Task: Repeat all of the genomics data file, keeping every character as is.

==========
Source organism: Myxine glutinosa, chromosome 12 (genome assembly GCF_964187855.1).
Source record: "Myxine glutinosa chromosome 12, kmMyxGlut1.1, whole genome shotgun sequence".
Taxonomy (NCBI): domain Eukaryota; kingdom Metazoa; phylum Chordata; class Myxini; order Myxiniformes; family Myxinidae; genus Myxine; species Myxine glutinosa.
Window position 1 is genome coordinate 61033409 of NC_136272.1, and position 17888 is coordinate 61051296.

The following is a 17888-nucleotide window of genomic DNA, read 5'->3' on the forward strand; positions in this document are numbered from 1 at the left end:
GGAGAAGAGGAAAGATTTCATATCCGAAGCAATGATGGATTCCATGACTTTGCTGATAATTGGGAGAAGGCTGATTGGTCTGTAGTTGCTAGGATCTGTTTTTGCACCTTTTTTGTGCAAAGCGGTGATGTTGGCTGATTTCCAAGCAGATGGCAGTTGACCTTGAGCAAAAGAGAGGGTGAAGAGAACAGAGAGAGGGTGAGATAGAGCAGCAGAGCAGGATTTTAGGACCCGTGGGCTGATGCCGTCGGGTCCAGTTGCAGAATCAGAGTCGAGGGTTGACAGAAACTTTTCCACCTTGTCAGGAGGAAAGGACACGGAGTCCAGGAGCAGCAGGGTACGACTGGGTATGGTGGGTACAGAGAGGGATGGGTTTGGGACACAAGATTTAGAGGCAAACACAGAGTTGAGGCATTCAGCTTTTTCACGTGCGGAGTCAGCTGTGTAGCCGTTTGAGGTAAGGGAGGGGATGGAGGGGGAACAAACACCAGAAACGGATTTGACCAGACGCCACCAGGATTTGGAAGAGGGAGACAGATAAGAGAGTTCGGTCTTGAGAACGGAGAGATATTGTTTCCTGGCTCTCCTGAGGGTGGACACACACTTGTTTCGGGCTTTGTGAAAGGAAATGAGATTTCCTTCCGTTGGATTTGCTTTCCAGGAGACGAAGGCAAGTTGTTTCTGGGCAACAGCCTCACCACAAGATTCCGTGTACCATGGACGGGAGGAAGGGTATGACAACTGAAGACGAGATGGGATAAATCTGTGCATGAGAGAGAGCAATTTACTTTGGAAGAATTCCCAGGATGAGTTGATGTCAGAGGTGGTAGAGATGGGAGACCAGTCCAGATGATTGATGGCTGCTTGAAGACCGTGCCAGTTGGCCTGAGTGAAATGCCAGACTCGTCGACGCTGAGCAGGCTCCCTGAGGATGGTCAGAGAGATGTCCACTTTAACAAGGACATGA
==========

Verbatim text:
Source organism: Myxine glutinosa, chromosome 12 (genome assembly GCF_964187855.1).
Source record: "Myxine glutinosa chromosome 12, kmMyxGlut1.1, whole genome shotgun sequence".
Taxonomy (NCBI): domain Eukaryota; kingdom Metazoa; phylum Chordata; class Myxini; order Myxiniformes; family Myxinidae; genus Myxine; species Myxine glutinosa.
Window position 1 is genome coordinate 61033409 of NC_136272.1, and position 17888 is coordinate 61051296.

The following is a 17888-nucleotide window of genomic DNA, read 5'->3' on the forward strand; positions in this document are numbered from 1 at the left end:
GGAGAAGAGGAAAGATTTCATATCCGAAGCAATGATGGATTCCATGACTTTGCTGATAATTGGGAGAAGGCTGATTGGTCTGTAGTTGCTAGGATCTGTTTTTGCACCTTTTTTGTGCAAAGCGGTGATGTTGGCTGATTTCCAAGCAGATGGCAGTTGACCTTGAGCAAAAGAGAGGGTGAAGAGAACAGAGAGAGGGTGAGATAGAGCAGCAGAGCAGGATTTTAGGACCCGTGGGCTGATGCCGTCGGGTCCAGTTGCAGAATCAGAGTCGAGGGTTGACAGAAACTTTTCCACCTTGTCAGGAGGAAAGGACACGGAGTCCAGGAGCAGCAGGGTACGACTGGGTATGGTGGGTACAGAGAGGGATGGGTTTGGGACACAAGATTTAGAGGCAAACACAGAGTTGAGGCATTCAGCTTTTTCACGTGCGGAGTCAGCTGTGTAGCCGTTTGAGGTAAGGGAGGGGATGGAGGGGGAACAAACACCAGAAACGGATTTGACCAGACGCCACCAGGATTTGGAAGAGGGAGACAGATAAGAGAGTTCGGTCTTGAGAACGGAGAGATATTGTTTCCTGGCTCTCCTGAGGGTGGACACACACTTGTTTCGGGCTTTGTGAAAGGAAATGAGATTTCCTTCCGTTGGATTTGCTTTCCAGGAGACGAAGGCAAGTTGTTTCTGGGCAACAGCCTCACCACAAGATTCCGTGTACCATGGACGGGAGGAAGGGTATGACAACTGAAGACGAGATGGGATAAATCTGTGCATGAGAGAGAGCAATTTACTTTGGAAGAATTCCCAGGATGAGTTGATGTCAGAGGTGGTAGAGATGGGAGACCAGTCCAGATGATTGATGGCTGCTTGAAGACCGTGCCAGTTGGCCTGAGTGAAATGCCAGACTCGTCGACGCTGAGCAGGCTCCCTGAGGATGGTCAGAGAGATGTCCACTTTAACAAGGACATGA